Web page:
The Burseraceae are a moderate-sized family of 17-19 genera and about 540 species of flowering plants. The actual numbers differ according to the time period in which a given source is written describing this family. The Burseraceae are also known as the torchwood family, the frankincense and myrrh family, or simply the incense tree family. The family includes both trees and shrubs, and is native to tropical regions of Africa, Asia, and the Americas.

Just as the family size (in terms of genera and species) differs according to the time period of the study, so, too, does its placement in the higher ranks. Nevertheless, the family is a genetically supported monophyletic group currently and frequently cited within the Sapindales and is recognized as a sister group to the Anacardiaceae.

The Burseraceae are characterized by the nonallergenic resin they produce in virtually all plant tissue and the distinctive smooth, yet flaking, aromatic bark. The origins of the family can be traced to the Paleocene (about 65 Mya) when Beiselia mexicana first diverged in Mexico. The subsequent divergences in the family lineage and migration of the species in the Eocene (53 Mya) from North America have led to the current distributions of the species that are primarily associated with the tropics. Though the family likely originated in North America, the greatest genetic diversity presently is in the Southern Hemisphere. Tabonuco (Dacryodes excelsa) and gumbo limbo (B. simaruba) represent the economic, ethnobotanical, and ecological significance of the Burseraceae in the Western Hemisphere, while frankincense (Boswellia sacra) and myrrh (Commiphora myrrha) represent the same in the Eastern Hemisphere.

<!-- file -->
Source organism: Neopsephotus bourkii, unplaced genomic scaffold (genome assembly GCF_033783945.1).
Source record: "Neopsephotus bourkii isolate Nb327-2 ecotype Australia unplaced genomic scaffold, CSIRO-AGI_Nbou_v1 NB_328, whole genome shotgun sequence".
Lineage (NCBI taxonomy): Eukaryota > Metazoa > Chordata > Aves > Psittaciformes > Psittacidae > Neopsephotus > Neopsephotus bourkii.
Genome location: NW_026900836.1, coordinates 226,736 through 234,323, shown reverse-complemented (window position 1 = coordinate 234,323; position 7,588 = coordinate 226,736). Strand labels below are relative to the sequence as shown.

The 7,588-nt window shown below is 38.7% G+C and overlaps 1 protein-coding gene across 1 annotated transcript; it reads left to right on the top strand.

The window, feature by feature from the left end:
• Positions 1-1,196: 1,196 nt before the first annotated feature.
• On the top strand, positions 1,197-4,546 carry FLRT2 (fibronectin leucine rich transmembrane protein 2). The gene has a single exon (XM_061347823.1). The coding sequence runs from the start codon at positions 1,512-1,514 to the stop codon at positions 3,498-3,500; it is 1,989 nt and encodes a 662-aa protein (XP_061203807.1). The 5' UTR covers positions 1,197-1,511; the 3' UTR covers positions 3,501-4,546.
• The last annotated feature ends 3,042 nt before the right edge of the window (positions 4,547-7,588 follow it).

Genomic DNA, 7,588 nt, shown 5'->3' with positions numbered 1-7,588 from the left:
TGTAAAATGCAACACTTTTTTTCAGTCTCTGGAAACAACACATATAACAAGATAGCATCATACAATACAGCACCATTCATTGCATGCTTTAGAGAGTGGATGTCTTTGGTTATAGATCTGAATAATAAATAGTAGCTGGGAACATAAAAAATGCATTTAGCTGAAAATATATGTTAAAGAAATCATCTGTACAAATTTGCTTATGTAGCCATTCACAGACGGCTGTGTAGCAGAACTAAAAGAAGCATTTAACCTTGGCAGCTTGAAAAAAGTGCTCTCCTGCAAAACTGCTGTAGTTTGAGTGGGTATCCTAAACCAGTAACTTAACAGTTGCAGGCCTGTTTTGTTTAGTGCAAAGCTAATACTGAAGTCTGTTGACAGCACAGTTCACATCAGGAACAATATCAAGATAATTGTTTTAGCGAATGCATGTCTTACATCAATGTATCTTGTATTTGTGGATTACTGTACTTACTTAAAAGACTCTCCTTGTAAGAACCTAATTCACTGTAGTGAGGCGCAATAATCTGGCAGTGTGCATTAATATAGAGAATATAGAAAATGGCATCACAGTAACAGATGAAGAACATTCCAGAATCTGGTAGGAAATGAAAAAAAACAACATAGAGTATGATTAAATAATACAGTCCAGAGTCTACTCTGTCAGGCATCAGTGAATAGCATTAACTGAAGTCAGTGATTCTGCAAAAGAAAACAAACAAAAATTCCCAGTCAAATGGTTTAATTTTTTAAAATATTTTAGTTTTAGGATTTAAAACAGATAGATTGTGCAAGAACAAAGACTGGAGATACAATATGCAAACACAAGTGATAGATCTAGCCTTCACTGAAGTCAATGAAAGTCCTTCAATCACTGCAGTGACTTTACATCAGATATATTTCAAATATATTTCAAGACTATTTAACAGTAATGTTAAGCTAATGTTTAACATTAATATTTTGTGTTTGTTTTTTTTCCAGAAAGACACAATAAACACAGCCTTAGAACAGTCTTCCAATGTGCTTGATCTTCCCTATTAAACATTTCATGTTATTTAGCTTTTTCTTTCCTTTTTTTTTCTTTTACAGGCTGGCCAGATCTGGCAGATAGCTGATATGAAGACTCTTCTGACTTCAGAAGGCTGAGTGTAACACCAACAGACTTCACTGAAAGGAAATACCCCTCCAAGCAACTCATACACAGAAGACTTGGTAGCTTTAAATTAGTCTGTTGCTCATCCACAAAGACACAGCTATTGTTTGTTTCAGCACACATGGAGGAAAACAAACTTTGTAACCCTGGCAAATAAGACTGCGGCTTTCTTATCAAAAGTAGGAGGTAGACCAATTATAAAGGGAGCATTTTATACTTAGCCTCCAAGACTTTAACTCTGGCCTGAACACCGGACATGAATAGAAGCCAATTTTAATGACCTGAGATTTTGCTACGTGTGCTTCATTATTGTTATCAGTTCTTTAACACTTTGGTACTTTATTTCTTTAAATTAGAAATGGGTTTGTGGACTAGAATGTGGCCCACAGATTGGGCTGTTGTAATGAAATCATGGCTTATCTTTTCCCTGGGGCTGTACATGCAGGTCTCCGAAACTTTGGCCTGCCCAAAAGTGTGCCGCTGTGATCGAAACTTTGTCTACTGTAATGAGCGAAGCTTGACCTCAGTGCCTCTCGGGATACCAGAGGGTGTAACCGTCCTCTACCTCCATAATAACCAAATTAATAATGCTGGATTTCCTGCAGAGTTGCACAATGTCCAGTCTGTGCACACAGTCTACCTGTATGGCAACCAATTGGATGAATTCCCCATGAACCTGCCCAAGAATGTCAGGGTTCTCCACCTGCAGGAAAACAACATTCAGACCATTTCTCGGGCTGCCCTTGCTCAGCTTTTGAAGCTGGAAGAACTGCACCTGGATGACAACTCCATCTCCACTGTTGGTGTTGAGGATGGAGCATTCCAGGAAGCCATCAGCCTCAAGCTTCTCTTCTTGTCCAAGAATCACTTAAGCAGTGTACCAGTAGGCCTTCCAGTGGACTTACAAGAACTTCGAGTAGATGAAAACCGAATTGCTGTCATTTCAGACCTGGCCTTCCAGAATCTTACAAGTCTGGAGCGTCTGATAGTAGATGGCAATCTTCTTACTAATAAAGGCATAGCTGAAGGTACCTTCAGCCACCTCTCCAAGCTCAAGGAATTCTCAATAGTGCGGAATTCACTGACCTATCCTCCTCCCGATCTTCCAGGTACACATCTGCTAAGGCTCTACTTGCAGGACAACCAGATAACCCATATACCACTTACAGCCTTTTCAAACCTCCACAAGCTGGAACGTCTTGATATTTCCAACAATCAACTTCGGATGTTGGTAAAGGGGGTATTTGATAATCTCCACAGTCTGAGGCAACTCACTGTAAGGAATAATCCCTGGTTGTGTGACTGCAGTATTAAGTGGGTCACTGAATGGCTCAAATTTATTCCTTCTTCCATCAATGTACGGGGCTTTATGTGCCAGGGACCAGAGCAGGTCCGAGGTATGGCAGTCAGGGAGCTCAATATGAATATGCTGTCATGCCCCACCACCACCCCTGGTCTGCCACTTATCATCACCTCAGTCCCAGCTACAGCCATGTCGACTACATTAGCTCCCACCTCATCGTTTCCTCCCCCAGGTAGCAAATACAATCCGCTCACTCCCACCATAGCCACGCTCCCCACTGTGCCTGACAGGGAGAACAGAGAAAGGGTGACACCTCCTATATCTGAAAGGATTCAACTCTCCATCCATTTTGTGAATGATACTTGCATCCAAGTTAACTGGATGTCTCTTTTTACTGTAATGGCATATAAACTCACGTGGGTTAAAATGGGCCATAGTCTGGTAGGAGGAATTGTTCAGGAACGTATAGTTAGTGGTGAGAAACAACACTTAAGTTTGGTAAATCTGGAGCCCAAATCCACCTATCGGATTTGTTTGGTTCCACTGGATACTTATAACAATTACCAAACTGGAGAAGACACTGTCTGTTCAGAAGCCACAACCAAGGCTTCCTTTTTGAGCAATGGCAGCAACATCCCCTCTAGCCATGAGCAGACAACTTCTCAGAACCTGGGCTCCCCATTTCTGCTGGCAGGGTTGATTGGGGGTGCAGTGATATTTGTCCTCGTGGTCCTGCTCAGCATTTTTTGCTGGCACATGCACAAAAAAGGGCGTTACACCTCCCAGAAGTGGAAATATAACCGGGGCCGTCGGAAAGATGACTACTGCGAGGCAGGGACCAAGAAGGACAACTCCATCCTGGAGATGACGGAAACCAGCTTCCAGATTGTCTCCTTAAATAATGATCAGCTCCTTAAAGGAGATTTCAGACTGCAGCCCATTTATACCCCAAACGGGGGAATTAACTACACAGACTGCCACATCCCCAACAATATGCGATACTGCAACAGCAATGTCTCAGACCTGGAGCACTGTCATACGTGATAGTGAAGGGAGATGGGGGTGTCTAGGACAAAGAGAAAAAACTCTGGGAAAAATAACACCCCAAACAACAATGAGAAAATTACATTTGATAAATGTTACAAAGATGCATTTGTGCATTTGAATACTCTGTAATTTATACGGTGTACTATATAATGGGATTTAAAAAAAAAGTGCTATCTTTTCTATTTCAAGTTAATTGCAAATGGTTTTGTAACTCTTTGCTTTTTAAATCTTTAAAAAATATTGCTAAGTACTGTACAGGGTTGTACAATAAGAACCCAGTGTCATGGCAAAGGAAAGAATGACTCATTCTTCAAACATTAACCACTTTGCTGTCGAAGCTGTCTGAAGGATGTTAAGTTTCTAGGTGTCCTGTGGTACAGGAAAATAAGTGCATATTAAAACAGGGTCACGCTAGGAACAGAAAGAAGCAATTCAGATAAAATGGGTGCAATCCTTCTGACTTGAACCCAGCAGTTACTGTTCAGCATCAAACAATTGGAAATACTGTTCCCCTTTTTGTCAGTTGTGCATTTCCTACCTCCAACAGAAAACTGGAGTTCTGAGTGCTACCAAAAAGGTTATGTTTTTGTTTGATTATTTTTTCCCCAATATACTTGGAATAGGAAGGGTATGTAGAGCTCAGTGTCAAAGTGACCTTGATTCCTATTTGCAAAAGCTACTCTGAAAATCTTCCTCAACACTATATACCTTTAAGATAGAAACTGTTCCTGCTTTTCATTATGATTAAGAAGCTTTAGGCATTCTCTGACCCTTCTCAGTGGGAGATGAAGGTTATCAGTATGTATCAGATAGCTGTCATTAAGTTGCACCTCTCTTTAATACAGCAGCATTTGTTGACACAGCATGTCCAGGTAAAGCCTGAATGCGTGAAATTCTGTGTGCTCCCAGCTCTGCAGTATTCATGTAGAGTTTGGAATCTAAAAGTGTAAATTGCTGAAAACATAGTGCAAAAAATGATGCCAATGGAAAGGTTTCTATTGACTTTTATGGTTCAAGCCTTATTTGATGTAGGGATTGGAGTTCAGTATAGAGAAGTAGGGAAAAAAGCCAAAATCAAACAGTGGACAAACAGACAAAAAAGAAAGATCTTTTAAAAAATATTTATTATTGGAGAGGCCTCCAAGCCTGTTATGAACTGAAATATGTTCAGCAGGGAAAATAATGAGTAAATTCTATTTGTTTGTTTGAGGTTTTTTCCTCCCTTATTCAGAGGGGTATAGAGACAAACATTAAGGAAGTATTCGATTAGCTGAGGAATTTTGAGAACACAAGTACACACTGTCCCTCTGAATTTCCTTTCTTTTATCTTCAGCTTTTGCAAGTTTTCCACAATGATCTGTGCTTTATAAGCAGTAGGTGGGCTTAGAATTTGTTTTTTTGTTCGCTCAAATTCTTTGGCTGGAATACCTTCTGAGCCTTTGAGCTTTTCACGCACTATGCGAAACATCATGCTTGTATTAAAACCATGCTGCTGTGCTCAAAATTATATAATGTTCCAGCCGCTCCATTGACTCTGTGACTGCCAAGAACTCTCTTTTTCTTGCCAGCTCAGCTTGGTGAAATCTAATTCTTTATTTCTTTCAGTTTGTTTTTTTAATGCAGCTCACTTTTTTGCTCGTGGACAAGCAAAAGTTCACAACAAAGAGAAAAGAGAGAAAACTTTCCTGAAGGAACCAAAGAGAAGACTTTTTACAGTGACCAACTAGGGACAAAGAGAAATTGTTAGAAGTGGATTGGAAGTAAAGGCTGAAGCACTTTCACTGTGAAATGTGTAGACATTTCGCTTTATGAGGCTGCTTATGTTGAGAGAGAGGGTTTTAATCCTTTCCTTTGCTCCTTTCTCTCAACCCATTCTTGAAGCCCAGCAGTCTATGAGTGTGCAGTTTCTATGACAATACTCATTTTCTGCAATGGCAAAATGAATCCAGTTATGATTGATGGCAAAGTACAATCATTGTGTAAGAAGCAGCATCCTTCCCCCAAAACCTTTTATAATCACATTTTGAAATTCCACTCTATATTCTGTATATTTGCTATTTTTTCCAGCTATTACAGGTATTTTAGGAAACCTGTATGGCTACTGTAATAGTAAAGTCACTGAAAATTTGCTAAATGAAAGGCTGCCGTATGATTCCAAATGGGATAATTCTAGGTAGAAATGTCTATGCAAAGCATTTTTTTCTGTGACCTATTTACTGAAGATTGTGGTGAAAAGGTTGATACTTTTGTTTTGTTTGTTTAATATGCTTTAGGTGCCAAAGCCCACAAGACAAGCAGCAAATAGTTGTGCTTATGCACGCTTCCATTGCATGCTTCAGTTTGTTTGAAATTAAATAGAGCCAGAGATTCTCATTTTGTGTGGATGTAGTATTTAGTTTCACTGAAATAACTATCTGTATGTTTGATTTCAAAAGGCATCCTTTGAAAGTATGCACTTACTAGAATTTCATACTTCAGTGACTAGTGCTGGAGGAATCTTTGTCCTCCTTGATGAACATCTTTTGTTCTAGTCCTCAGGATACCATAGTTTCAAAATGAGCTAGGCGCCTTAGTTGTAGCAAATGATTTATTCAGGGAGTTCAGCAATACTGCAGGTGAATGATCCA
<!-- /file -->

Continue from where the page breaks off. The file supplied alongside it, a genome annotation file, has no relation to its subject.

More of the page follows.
The Burseraceae trees or shrubs are characterized by resins (having triterpenoids and ethereal oils; that are present within the plant tissue from the vertical resin canals and ducts in the bark to the leaf veins. In fact, the synapomorphy of the Burseraceae is the smooth yet peeling or flaking aromatic bark. The clear, nonallergenic resins may smell like almonds, but at least the most well-known resins, frankincense and myrrh, have an odor that is distinct from almonds, smelling like incense. 

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